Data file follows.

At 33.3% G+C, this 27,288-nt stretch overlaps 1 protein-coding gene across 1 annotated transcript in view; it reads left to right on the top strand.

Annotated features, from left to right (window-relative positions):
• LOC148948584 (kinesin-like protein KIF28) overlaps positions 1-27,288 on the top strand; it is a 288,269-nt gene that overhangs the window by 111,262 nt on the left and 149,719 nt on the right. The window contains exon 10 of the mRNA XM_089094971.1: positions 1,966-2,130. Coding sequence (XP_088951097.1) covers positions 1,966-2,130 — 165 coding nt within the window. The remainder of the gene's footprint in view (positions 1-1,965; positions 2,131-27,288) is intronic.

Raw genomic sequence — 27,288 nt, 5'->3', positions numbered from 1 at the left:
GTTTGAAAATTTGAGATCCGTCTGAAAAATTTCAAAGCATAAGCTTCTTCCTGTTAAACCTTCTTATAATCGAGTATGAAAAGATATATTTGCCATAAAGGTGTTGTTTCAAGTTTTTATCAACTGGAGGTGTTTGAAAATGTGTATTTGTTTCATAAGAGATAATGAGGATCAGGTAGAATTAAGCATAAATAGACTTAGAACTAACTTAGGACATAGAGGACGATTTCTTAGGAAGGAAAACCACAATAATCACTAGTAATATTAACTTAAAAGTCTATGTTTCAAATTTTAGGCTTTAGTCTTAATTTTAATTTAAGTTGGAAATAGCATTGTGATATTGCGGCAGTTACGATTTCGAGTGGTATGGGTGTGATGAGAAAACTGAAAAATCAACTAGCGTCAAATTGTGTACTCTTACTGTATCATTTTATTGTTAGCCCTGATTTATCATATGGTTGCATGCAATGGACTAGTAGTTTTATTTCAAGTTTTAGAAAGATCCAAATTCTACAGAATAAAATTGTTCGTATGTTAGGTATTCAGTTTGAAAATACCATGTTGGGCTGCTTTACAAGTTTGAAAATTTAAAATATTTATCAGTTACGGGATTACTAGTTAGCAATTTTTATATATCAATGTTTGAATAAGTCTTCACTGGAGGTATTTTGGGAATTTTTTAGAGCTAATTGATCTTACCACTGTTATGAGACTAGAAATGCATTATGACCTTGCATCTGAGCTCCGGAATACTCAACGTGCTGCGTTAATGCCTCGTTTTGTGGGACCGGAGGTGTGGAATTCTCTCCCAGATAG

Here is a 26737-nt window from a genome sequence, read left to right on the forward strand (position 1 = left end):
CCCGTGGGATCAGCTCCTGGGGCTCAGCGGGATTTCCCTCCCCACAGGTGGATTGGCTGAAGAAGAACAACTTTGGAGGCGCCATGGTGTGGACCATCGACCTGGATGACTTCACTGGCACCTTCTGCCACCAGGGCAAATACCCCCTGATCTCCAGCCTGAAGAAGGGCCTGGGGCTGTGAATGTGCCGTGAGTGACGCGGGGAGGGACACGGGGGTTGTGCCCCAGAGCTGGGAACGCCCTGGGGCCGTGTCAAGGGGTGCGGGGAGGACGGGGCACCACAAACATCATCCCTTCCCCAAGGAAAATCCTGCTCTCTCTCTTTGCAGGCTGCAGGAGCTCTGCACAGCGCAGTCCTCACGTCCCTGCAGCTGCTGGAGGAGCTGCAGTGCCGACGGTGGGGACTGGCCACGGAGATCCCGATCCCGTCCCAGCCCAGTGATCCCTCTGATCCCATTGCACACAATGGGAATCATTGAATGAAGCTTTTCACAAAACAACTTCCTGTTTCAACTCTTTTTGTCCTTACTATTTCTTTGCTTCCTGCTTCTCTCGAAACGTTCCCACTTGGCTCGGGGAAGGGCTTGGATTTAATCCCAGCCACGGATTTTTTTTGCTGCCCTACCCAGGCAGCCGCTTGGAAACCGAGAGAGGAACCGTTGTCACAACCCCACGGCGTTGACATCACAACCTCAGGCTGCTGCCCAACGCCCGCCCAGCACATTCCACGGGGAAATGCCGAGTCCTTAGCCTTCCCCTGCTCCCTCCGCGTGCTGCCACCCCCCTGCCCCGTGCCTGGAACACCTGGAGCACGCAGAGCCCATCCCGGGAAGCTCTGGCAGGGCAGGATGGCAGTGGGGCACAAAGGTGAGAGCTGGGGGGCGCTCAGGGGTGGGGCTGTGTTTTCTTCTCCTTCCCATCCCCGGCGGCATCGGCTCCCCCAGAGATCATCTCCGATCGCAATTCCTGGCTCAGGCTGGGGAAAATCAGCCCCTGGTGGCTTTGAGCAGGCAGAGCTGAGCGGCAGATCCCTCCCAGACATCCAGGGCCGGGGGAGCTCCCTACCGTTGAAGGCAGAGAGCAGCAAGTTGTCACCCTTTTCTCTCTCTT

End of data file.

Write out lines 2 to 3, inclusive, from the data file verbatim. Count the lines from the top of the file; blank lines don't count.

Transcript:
Annotated features, from left to right (window-relative positions):
• LOC148948584 (kinesin-like protein KIF28) overlaps positions 1-27,288 on the top strand; it is a 288,269-nt gene that overhangs the window by 111,262 nt on the left and 149,719 nt on the right. The window contains exon 10 of the mRNA XM_089094971.1: positions 1,966-2,130. Coding sequence (XP_088951097.1) covers positions 1,966-2,130 — 165 coding nt within the window. The remainder of the gene's footprint in view (positions 1-1,965; positions 2,131-27,288) is intronic.